I think I’ll continue with Step 2 as part of my process for future projects. It takes a bit of extra time, but it’s been worth it so far. I’m going to share more pre-production designs and sketches from Lost Ship soon. I’m aiming to publish the comic this December.
My art and thoughts from my second time participating in the month-long challenge
Hooray, I just finished the Inktober challenge this year. I drew a different illustration each day in ink based on the prompts provided by the challenge. I also made each illustration space themed since I’ve been working on a sci-fi comic.
Last year I didn’t follow the prompts which made it difficult to figure out what to illustration. I’m glad I stuck with ’em this year.
Here are some of my favorite illustrations from the challenge:
Finally, here are the prompts:
I had a blast adapting each prompt. Inktober was a fun way to start each day. Participating in Inktober again builds my confidence because I can pretty clearly see how I’ve grown as an artist since last year. I’ve still got a lot to learn, but I’m getting better and truly enjoying it.
I made this little comic called NINA over the last few weeks as a way to get back into drawing page-sized comics traditionally and experiment with some new tools. It’s inspired by Blade Runner and Tsutomu Nihei’s Blame!. It was drawn on 9″ x 12″ bristol with technical pens. I added tone in Clip Studio Paint. I hope you enjoy it.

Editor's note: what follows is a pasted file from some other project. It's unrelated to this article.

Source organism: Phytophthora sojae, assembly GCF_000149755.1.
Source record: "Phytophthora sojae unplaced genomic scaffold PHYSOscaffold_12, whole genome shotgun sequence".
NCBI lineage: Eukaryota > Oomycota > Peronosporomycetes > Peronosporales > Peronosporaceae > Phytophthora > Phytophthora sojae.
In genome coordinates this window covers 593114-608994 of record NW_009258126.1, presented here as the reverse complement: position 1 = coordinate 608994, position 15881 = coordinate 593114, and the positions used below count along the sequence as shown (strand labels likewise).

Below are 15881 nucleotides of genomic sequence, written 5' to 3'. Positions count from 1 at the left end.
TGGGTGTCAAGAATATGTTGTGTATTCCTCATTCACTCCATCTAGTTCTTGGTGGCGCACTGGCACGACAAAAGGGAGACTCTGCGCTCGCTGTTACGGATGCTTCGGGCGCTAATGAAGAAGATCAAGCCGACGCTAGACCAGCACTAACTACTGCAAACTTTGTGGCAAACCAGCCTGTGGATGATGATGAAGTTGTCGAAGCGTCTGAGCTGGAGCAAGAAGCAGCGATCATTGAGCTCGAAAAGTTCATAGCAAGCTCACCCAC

How it’s been going and my aspirations for the next year, plus a collection of my art from the first year
I started making comics seriously a year ago in September 2017. It was an intentional change from exploring the world of filmmaking with the hopes of being able to tell visual stories entirely on my own. I can’t believe that a year has flown by. I’ve been enjoying the process of making comics and growing as an artist. It’s been slow going at times but ultimately rewarding.